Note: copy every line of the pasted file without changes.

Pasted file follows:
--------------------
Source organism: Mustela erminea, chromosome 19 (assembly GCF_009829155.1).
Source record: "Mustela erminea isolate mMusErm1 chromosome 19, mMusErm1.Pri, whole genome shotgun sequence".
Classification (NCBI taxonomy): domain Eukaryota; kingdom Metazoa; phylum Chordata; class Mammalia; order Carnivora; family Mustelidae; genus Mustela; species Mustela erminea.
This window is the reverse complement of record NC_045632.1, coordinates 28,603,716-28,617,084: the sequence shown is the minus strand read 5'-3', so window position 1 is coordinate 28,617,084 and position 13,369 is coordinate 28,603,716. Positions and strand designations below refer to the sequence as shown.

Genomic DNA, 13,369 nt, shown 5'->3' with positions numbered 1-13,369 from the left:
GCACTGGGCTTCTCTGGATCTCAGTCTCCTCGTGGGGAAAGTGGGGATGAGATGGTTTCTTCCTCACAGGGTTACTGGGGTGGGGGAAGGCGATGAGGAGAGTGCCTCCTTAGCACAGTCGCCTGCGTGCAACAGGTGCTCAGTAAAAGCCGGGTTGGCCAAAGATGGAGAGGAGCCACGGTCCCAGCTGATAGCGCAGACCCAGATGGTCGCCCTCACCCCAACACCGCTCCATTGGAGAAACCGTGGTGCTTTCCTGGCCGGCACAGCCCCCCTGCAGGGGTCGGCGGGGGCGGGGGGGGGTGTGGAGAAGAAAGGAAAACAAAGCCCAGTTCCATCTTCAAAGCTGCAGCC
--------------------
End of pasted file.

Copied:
Source organism: Mustela erminea, chromosome 19 (assembly GCF_009829155.1).
Source record: "Mustela erminea isolate mMusErm1 chromosome 19, mMusErm1.Pri, whole genome shotgun sequence".
Classification (NCBI taxonomy): domain Eukaryota; kingdom Metazoa; phylum Chordata; class Mammalia; order Carnivora; family Mustelidae; genus Mustela; species Mustela erminea.
This window is the reverse complement of record NC_045632.1, coordinates 28,603,716-28,617,084: the sequence shown is the minus strand read 5'-3', so window position 1 is coordinate 28,617,084 and position 13,369 is coordinate 28,603,716. Positions and strand designations below refer to the sequence as shown.

Genomic DNA, 13,369 nt, shown 5'->3' with positions numbered 1-13,369 from the left:
GCACTGGGCTTCTCTGGATCTCAGTCTCCTCGTGGGGAAAGTGGGGATGAGATGGTTTCTTCCTCACAGGGTTACTGGGGTGGGGGAAGGCGATGAGGAGAGTGCCTCCTTAGCACAGTCGCCTGCGTGCAACAGGTGCTCAGTAAAAGCCGGGTTGGCCAAAGATGGAGAGGAGCCACGGTCCCAGCTGATAGCGCAGACCCAGATGGTCGCCCTCACCCCAACACCGCTCCATTGGAGAAACCGTGGTGCTTTCCTGGCCGGCACAGCCCCCCTGCAGGGGTCGGCGGGGGCGGGGGGGGGTGTGGAGAAGAAAGGAAAACAAAGCCCAGTTCCATCTTCAAAGCTGCAGCC